After Hours (Criterion Collection): 4K UHD Review

Martin Scorsese’s dark comedy, After Hours isn’t the first film that pops into most people’s minds when the filmmaker’s name is brought up. Most people think of Taxi Driver or Goodfellas, Raging Bull or almost anything else starring Robert De Niro.  Because if this, After Hours seemed to have mostly been forgotten. Thankfully, the film lovers at Criterion know just how special the 1985 feature is and have brought it upon themselves to release a new 4K restoration.

Paul Hackett (Griffin Dunne) lives a mundane life. When he is not working as a world processer at a seemingly dead-end office job, he is at home flipping through the television channels. One night while reading a book in a neighborhood café, a beautiful young woman named Marcy (Rosanna Arquette) takes notice of Paul and strikes up a conversation. Before leaving, she gives him her phone number.

It doesn’t take long for Paul to give her a call and to his surprise, she invites him to come over to her roommate’s place for the night.  The moment Paul jumps into a taxi, his luck begins to shift into the “bad” kind.  First, the only money Paul has on him, flies out the taxi window and then has nothing to pay the fare with. When Paul arrives at the loft, Marcy isn’t there. Instead, her roommate, Kiki (Linda Fiorentino) is working on a sculpture and winds up getting Paul to help out with it.  Once Marcy does arrive, it winds up not being anything like Paul had hoped for.

From that point on, Paul’s night becomes a living hell. Not only does he discover that Marcy had killed herself by overdosing, the neighborhood watch believes that Paul is the mysterious person that has been breaking into people’s homes and robbing them. All Paul wants to do is get home, but he doesn’t even have the $1.50 needed to get on the subway. With each passing hour, Paul’s situation seems to become increasingly hopeless. When he calls the police for help, expressing that he feels his life is in danger, they don’t believe him.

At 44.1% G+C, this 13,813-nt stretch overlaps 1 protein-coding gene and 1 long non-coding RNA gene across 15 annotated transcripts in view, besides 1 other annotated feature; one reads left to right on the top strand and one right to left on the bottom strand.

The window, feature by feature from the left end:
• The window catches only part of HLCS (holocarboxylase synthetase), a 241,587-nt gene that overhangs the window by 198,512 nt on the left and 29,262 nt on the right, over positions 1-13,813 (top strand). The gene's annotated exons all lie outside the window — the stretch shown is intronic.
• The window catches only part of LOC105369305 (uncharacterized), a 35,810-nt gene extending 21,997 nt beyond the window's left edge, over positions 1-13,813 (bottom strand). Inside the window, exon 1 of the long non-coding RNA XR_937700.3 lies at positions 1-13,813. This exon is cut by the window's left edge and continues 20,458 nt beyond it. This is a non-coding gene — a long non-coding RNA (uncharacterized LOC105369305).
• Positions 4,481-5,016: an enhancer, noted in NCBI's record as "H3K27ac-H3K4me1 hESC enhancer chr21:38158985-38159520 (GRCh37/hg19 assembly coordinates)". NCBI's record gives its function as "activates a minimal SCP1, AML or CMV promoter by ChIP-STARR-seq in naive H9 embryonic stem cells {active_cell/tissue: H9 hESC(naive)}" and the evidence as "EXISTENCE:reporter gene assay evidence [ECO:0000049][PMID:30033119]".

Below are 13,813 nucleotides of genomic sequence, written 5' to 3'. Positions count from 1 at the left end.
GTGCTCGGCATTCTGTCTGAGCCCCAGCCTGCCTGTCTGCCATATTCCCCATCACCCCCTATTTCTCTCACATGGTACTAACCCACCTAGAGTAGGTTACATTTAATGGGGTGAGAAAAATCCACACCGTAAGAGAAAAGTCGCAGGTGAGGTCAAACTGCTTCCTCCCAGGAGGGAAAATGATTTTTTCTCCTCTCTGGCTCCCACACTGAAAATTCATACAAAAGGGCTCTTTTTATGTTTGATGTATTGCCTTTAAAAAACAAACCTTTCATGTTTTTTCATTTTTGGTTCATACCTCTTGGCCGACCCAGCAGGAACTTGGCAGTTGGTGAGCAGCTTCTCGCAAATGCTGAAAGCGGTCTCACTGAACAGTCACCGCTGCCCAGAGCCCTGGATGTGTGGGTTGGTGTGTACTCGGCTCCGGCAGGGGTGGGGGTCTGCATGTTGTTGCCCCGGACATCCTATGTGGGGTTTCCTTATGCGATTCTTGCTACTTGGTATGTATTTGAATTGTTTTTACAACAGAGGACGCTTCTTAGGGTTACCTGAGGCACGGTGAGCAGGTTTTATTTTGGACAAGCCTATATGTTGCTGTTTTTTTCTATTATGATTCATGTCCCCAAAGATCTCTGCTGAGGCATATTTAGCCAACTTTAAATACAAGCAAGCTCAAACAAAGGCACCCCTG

While this may not be one of Scorsese’s best films, it is still a pretty, crazy affair with a number of familiar faces, which include Cheech & Chong, John Heard, Teri Garr, Dick Miller, Catherine O’Hara, Bronson Pinchot and Will Patton. Running at just over 90 minutes, After Hours moves along nicely.

The new 4K restoration with Dolby Vision HDR was approved by editor Thelma Schoonmaker and the presentation looks exquisite. This is a very dark film, which most of it taking place on the gritty New York City streets at night. The few neon lights on display pop. Some of the best looking shots take place in the diner and within the neon soaked punk club where Paul finds himself in the wee hours of the night. For audio, we get an LPCM 1.0 mix. While it’s not what many would expect for a 4K remastered release, it surprisingly works wonderfully. There are many sounds in those New York streets, and they come across just as sharp as the dialogue.

As for bonus content, we get a new conversation with Martin Scorsese and writer Fran Lebowitz, a new program on the film’s production and costume design, plus much more. If you are a fan of the filmmaker, I highly recommend adding this one to your collection.

Bonus Features:

  • New 4K digital restoration, approved by editor Thelma Schoonmaker, with uncompressed monaural soundtrack
  • In the 4K UHD edition: One 4K UHD disc of the film presented in Dolby Vision HDR and one Blu-ray with the film and special features
  • New conversation between director Martin Scorsese and writer Fran Lebowitz
  • Audio commentary featuring Scorsese, Schoonmaker, director of photography Michael Ballhaus, actor and producer Griffin Dunne, and producer Amy Robinson
  • Documentary about the making of the film featuring Dunne, Robinson, Schoonmaker, and Scorsese
  • New program on the look of the film featuring costume designer Rita Ryack and production designer Jeffrey Townsend
  • Deleted scenes
  • Trailer
  • English subtitles for the deaf and hard of hearing
  • PLUS: An essay by critic Sheila O’Malley

By: Marc Ferman